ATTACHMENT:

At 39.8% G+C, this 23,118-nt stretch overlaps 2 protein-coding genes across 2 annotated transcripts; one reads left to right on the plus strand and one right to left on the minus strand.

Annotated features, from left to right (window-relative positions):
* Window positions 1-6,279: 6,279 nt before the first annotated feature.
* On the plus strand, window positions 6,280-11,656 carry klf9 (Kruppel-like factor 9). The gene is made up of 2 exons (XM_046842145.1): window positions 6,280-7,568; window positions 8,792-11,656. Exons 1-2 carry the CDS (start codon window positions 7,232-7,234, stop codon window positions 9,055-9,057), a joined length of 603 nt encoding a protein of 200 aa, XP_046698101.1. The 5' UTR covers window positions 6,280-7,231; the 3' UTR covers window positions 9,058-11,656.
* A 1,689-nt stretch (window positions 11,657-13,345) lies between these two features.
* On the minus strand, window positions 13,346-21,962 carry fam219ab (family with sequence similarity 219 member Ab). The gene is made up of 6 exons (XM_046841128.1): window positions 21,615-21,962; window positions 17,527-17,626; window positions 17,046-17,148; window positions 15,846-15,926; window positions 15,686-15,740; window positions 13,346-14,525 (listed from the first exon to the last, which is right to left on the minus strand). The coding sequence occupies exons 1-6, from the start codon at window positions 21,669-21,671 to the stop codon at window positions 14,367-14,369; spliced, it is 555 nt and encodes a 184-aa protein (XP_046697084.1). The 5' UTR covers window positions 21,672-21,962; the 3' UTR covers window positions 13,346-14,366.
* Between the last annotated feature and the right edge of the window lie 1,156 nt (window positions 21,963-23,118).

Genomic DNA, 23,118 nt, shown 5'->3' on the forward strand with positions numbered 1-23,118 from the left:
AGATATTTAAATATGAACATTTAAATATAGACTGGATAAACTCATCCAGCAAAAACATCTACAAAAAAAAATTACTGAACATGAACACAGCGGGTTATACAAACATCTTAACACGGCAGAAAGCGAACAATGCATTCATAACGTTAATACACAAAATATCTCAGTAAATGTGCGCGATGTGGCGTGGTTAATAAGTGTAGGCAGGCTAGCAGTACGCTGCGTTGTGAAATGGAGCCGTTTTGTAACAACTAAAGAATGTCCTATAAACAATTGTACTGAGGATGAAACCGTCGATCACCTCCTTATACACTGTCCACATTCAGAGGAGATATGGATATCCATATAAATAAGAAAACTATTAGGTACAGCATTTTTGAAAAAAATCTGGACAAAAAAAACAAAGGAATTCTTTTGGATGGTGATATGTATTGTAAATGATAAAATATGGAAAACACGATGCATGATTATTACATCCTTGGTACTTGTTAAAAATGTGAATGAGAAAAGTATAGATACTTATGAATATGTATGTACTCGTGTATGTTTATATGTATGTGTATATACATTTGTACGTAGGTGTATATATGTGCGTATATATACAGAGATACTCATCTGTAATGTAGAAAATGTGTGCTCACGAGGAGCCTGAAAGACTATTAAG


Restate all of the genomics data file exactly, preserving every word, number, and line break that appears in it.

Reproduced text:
At 39.8% G+C, this 23,118-nt stretch overlaps 2 protein-coding genes across 2 annotated transcripts; one reads left to right on the plus strand and one right to left on the minus strand.

Annotated features, from left to right (window-relative positions):
* Window positions 1-6,279: 6,279 nt before the first annotated feature.
* On the plus strand, window positions 6,280-11,656 carry klf9 (Kruppel-like factor 9). The gene is made up of 2 exons (XM_046842145.1): window positions 6,280-7,568; window positions 8,792-11,656. Exons 1-2 carry the CDS (start codon window positions 7,232-7,234, stop codon window positions 9,055-9,057), a joined length of 603 nt encoding a protein of 200 aa, XP_046698101.1. The 5' UTR covers window positions 6,280-7,231; the 3' UTR covers window positions 9,058-11,656.
* A 1,689-nt stretch (window positions 11,657-13,345) lies between these two features.
* On the minus strand, window positions 13,346-21,962 carry fam219ab (family with sequence similarity 219 member Ab). The gene is made up of 6 exons (XM_046841128.1): window positions 21,615-21,962; window positions 17,527-17,626; window positions 17,046-17,148; window positions 15,846-15,926; window positions 15,686-15,740; window positions 13,346-14,525 (listed from the first exon to the last, which is right to left on the minus strand). The coding sequence occupies exons 1-6, from the start codon at window positions 21,669-21,671 to the stop codon at window positions 14,367-14,369; spliced, it is 555 nt and encodes a 184-aa protein (XP_046697084.1). The 5' UTR covers window positions 21,672-21,962; the 3' UTR covers window positions 13,346-14,366.
* Between the last annotated feature and the right edge of the window lie 1,156 nt (window positions 21,963-23,118).

Genomic DNA, 23,118 nt, shown 5'->3' on the forward strand with positions numbered 1-23,118 from the left:
AGATATTTAAATATGAACATTTAAATATAGACTGGATAAACTCATCCAGCAAAAACATCTACAAAAAAAAATTACTGAACATGAACACAGCGGGTTATACAAACATCTTAACACGGCAGAAAGCGAACAATGCATTCATAACGTTAATACACAAAATATCTCAGTAAATGTGCGCGATGTGGCGTGGTTAATAAGTGTAGGCAGGCTAGCAGTACGCTGCGTTGTGAAATGGAGCCGTTTTGTAACAACTAAAGAATGTCCTATAAACAATTGTACTGAGGATGAAACCGTCGATCACCTCCTTATACACTGTCCACATTCAGAGGAGATATGGATATCCATATAAATAAGAAAACTATTAGGTACAGCATTTTTGAAAAAAATCTGGACAAAAAAAACAAAGGAATTCTTTTGGATGGTGATATGTATTGTAAATGATAAAATATGGAAAACACGATGCATGATTATTACATCCTTGGTACTTGTTAAAAATGTGAATGAGAAAAGTATAGATACTTATGAATATGTATGTACTCGTGTATGTTTATATGTATGTGTATATACATTTGTACGTAGGTGTATATATGTGCGTATATATACAGAGATACTCATCTGTAATGTAGAAAATGTGTGCTCACGAGGAGCCTGAAAGACTATTAAG